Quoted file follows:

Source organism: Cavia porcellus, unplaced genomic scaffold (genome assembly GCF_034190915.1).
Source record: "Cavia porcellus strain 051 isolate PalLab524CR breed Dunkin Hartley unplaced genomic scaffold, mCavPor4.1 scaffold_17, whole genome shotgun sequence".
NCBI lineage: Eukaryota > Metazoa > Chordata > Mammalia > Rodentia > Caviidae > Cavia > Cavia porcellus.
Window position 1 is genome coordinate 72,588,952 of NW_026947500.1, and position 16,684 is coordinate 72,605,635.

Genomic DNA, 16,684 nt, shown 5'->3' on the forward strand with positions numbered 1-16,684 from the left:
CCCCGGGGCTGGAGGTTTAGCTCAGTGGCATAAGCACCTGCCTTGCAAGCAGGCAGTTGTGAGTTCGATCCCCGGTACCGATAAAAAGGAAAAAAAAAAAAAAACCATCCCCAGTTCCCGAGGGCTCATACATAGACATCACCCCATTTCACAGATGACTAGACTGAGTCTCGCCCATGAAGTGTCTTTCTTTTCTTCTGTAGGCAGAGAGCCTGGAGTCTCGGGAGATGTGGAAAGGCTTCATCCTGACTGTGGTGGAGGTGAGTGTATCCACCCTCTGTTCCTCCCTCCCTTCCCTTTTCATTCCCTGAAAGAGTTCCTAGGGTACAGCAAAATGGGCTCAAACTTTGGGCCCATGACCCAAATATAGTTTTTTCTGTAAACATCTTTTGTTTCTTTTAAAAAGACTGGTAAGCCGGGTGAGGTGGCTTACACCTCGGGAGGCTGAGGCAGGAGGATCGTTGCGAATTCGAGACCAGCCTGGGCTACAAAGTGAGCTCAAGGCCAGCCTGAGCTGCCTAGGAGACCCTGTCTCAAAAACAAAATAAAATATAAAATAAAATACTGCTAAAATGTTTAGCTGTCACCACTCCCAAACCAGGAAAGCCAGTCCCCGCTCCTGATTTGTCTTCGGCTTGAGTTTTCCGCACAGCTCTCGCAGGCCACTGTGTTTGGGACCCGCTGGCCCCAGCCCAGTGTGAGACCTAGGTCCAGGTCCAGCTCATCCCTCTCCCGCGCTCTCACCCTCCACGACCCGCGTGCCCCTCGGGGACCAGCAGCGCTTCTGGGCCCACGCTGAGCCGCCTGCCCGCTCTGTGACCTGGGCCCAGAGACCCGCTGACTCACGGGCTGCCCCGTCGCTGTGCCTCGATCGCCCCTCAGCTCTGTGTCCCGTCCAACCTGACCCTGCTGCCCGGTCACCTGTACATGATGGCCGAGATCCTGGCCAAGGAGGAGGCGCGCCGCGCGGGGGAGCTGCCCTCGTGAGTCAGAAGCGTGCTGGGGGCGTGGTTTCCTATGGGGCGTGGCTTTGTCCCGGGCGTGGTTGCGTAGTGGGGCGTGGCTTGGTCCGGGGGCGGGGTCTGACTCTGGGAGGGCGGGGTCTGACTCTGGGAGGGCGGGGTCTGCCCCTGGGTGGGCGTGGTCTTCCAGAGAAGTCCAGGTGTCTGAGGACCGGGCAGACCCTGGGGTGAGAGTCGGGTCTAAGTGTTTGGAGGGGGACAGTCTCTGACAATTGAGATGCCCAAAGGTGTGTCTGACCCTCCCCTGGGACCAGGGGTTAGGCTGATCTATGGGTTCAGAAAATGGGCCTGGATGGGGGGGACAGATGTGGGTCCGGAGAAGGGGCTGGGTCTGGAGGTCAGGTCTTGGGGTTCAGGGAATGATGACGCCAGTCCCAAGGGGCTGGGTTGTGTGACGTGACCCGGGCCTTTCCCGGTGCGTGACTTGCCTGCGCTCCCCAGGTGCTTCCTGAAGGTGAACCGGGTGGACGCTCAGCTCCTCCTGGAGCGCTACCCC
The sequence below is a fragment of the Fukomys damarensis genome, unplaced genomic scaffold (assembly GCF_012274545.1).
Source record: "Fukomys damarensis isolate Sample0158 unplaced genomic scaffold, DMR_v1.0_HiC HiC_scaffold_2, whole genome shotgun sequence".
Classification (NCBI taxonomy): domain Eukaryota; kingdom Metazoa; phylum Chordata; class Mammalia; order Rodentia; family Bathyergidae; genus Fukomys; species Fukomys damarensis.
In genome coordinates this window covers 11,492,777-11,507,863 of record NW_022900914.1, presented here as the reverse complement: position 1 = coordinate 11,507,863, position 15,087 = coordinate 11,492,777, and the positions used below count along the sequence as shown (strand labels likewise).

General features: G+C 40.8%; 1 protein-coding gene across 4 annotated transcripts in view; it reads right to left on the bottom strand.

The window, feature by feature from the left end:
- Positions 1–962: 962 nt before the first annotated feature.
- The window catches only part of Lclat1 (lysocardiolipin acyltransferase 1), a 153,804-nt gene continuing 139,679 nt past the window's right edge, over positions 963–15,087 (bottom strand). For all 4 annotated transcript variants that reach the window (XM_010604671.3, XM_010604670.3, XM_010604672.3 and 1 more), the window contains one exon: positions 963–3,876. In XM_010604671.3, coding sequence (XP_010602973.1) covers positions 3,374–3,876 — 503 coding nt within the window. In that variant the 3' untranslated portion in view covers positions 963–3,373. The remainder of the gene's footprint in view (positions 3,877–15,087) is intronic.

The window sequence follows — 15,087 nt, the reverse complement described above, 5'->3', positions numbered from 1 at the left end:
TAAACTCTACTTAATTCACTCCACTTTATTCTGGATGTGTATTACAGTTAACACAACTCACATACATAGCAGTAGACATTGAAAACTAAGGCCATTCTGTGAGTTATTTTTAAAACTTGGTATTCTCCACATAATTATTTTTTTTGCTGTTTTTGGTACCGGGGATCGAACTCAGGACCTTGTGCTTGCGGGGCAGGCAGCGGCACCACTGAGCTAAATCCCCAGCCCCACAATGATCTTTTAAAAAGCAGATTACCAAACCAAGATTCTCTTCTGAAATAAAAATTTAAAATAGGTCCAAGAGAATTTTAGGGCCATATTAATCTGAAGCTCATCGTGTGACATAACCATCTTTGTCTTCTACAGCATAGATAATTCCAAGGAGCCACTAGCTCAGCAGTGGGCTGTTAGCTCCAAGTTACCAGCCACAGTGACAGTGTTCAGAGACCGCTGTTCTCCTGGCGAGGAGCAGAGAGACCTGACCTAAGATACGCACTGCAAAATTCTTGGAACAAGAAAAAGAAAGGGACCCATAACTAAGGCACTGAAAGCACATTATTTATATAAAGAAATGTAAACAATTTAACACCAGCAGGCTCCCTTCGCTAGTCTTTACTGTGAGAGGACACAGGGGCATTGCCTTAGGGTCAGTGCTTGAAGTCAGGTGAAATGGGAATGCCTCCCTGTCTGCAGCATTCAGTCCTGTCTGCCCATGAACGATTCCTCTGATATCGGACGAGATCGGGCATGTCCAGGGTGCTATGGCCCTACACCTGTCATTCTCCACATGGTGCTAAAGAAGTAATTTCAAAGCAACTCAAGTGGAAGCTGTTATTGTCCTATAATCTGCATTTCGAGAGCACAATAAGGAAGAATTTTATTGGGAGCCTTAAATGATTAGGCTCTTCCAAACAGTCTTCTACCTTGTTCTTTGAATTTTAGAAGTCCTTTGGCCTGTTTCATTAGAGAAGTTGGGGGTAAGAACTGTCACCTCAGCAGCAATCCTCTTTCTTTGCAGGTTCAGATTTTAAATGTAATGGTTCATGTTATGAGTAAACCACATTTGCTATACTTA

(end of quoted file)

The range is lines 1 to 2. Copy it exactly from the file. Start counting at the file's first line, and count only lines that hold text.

Source organism: Cavia porcellus, unplaced genomic scaffold (genome assembly GCF_034190915.1).
Source record: "Cavia porcellus strain 051 isolate PalLab524CR breed Dunkin Hartley unplaced genomic scaffold, mCavPor4.1 scaffold_17, whole genome shotgun sequence".